The York County Council took a page from NBC's programming and went "green" during its Monday meeting, supporting environmental and conservation causes.
While NBC is devoting this week's programing to living greener, the council took steps to tighten water use, to preserve the river and community and to create trails.
The council voted to eliminate sprinklers and irrigation systems and to issue citations for violators. The restriction applies to users of the county's water system, although council members encouraged well users to cut back, too.
County administrators are updating the county's drought ordinance to allow for restrictions during a Stage 4 drought. The ordinance hasn't been changed since 2004. Council members will vote on it later.
The move will bring the county on par with Rock Hill drought restrictions and make it easier to be consistent with other municipalities as conditions worsen, said David Harmon, the county's public works director.
Duke Energy recently said the area will move into extreme drought in the next six weeks if there is no significant rainfall in the near future.
Strategic trail connector
The Nation Ford Greenway could be South Carolina's first portion of the Carolina Thread Trail, a 15-county trail system in the Carolinas.
York is one of two pilot counties chosen to kick off the program envisioned by Foundation for the Carolinas. The council voted Monday to apply for a matching grant that would expand the trail.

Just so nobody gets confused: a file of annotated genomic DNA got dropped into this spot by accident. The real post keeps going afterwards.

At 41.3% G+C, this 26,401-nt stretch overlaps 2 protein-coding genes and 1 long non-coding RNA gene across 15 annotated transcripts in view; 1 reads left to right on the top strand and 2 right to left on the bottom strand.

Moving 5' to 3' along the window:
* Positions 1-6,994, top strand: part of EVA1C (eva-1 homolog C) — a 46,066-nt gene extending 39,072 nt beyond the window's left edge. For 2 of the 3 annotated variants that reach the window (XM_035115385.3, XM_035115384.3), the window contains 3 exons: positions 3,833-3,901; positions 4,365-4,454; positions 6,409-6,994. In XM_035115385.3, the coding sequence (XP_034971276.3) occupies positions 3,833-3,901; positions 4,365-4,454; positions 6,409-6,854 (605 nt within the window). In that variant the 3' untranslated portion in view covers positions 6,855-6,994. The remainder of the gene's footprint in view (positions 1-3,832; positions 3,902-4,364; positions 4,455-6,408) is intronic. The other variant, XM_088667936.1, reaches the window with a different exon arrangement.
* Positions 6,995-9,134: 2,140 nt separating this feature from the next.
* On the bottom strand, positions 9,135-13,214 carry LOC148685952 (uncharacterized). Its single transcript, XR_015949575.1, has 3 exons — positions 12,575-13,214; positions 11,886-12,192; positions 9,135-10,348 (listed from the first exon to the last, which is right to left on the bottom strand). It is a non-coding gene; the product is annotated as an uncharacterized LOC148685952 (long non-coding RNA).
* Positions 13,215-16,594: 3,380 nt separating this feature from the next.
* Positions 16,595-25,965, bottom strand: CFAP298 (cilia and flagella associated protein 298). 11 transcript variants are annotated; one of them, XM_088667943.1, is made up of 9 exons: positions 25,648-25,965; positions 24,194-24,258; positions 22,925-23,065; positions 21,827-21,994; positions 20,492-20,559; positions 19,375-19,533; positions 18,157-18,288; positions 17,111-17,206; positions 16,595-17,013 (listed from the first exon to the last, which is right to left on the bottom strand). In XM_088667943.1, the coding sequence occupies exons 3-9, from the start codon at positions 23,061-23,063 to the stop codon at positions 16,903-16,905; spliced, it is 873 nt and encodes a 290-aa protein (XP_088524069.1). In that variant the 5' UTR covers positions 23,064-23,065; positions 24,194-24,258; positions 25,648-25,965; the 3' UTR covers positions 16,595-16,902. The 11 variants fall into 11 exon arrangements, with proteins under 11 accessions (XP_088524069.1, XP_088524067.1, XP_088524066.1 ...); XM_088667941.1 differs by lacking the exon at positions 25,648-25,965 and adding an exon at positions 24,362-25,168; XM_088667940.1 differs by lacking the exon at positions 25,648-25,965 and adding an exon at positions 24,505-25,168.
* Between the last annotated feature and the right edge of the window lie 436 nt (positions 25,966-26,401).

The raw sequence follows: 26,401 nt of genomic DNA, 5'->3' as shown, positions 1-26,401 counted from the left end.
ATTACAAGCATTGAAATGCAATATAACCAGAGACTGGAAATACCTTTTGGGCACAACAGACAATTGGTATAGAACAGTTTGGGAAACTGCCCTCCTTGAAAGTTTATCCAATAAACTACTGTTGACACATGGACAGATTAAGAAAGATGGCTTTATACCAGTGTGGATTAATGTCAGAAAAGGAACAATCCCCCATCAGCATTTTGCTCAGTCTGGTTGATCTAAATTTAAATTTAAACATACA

Nation Ford Greenway coordinator Janet Steele said the greenway could be a key link in the trail system. Other legs could be planned elsewhere in the county.
Plans for the greenway started in 2000, and it is designed to span 31 miles in Fort Mill and along 10 miles of the Catawba River, Steele said. More than two miles of the trail, near Nation Ford High School, opened this summer.
Designating river 'scenic'
The council agreed to designate the Catawba River from Lake Wylie dam to Fort Lawn as "scenic" and suggested it could strengthen a dispute with North Carolina cities that want to draw millions of gallons of water from the Catawba each day.
The designation would create an advocacy group for the river and a partnership with the S.C. Department of Natural Resources. Together, they would look out for the best interests of that stretch of the river.
The Catawba Regional Council of Governments and the Chester County Council also have expressed support for the designation, which needs to be passed by the state General Assembly.
Preserve York County
To protect the heritage of a county that boasts the only federally recognized Native American tribe in the state and unique museums, the council supported applying for a "Preserve America" community designation.
This designation comes with its own road sign, White House recognition and a listing in a community directory.
The council also approved a resolution that provides for feedback on possible EPA regulation changes and encourages York County citizens to preserve and protect air quality of the community.